The songs remained the same last year, but the Billboard 200 tells a different story. Un Verano Sin Ti is the first all-Spanish album to top the magazine’s year-end chart. Its modest sales totals were overcome by gaudy streaming numbers; it racked up 10 billion streams on Spotify alone. That’s a cool 6 billion more than Harry’s House, which broke the record for vinyl sales.
Even though Un Verano Sin Ti overshadowed the album charts for 13 weeks, that didn’t stop plenty of other big name releases from wrestling for the top spot. Some flopped. Others fell short of their own impossibly high bar. But with SOS debuting at No.1 just before the ball drop, a whopping 25 albums topped the Billboard 200. That includes the Encanto soundtrack and a greatest hits compilation from BTS, who might’ve broken up? Either way, the next wave of K-pop is now crashing the charts.
Meanwhile, rock ‘n’ roll is still fighting its way back into the ring. Machine Gun Kelly might be bored with pop-punk. And Mitski sure sounds like she’s tired of the spotlight. But Laurel Hell broke all the way into the Top 5, while Mainstream Sellout lived up to its name (for better or worse). Big Thief unveiled their White Album; black midi crawled further down the rabbit hole; Black Country, New Road lost their leader but still reached a new peak as Alvvays and The Beths took fuzz-soaked and soaring power-pop to new heights. Heck, even the Red Hot Chili Peppers got back on top.
Bratty guitars and synth-pop continued to make a comeback, but hip-hop only tightened its commercial stranglehold. If you count Un Verano Sin Ti, hip-hop accounted for half of this year’s chart-toppers. That doesn’t include Denzel Curry, who was right to clap back at the Grammys. But that didn’t stop esteemed toilet bowl connoisseur DJ Khaled from dropping his fourth straight No.1 album. And while Mr. Morale & The Big Steppers is not what any of us were hoping for, Kendrick Lamar finally returned to the biggest first-day in Apple’s history. 2022 was also a good year for Champagne Papi, who can now claim more No.1 albums than anyone except Jay-Z and Paul McCartney. Granted, he owes some credit to Lil Baby and 21 Savage, who fended off Chicago drill, Jersey club and Michigan rap to ensure that hip-hop’s corporate headquarters stays in Atlanta while the city’s biggest moneymaker remains locked behind bars.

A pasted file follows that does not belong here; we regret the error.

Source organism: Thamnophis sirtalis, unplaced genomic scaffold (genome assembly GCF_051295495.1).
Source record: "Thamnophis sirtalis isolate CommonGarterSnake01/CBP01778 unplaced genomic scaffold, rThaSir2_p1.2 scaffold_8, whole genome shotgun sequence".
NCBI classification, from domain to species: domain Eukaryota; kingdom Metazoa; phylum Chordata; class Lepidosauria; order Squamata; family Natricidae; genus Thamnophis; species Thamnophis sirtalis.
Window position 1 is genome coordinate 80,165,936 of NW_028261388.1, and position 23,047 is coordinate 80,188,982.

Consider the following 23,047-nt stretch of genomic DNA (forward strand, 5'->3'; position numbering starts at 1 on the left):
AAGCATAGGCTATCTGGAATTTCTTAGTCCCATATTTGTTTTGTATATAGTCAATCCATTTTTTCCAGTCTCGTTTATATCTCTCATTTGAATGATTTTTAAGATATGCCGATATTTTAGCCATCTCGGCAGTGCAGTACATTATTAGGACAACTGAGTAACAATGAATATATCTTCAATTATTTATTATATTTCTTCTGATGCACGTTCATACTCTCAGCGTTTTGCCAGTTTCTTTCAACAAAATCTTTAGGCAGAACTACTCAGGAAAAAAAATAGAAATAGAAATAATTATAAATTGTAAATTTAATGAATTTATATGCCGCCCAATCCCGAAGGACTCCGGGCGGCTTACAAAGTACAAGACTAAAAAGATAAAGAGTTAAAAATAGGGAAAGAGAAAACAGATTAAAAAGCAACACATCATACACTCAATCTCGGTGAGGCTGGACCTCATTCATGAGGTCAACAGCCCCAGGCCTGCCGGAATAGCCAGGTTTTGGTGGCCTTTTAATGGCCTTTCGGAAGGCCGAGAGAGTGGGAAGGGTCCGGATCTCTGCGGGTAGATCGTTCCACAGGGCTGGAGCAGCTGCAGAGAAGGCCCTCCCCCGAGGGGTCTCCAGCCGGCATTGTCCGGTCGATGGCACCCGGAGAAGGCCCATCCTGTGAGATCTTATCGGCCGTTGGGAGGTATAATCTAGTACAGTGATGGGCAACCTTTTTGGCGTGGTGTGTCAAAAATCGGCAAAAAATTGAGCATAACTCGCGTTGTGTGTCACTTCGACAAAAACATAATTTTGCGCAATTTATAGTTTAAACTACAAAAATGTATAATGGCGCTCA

It’s not often that the best-selling album of the year is also a consensus hit among critics. The last time that happened was probably a few years ago, when Billie Eilish made her big debut. Before that though, you’d have to go all the way back to 1989. But Un Verano Sin Ti received just as many glowing reviews as it has platinum plaques and rightfully so. At just under 90 minutes, the album is too long. But Bad Bunny used streaming’s bloated album template to make something that’s fun, innovative and gushing with national pride.
That said, my vote for best album of 2022 goes to Renaissance. Like Bad Bunny, Beyoncé celebrated her culture by curating a seamless, joyous and profoundly freaky hour-long DJ mix. But she pulls it off with more finesse, keeping her feet moving without losing sight of the past. Though designed for the dance floor, it belongs in an art gallery as the definitive album from the defining artist of this generation. Plus, Beyoncé gets extra credit for making Right Said Fred sound downright classy.
But no one needs to hear me wax about Beyoncé. If you’re still unconvinced of her greatness, then go ask the Beyhive (assuming Elon hasn’t bankrupted Twitter by the time you read this). And since you are reading this, then you already know how much we enjoyed the latest albums from Amber Marks, Counterparts, Jordana, Koffee, S.G. Goodman, Soraia, Angel Olsen and Sharon Van Etten, just to name a few.
There were too many albums that I didn’t get around to covering last year. Somehow, I found time for Wilco’s second double album. But 15-year-old me would be let down to hear that I haven’t listened to Radiohead’s newest side project (Update: it’s good!). So for my year-end list, I decided to spotlight some great albums that I overlooked in 2022, along with one that still hasn’t gotten its due.
Action/Adventure – Imposter Syndrome
Pop-punk’s big tent revival is already plenty crowded. 2022 introduced Anxious, Pinkshift and other leaders of the next greatest generation, while welcoming back local legends like The Wonder Years. But Action/Adventure still stand out. For the better part of a decade, these five Chicago scene kids pounded out singles and EPs without reaching the next level. Then two years ago, irony struck when they happened to go viral with a 60-second song about all the barriers they face as a band full of minorities.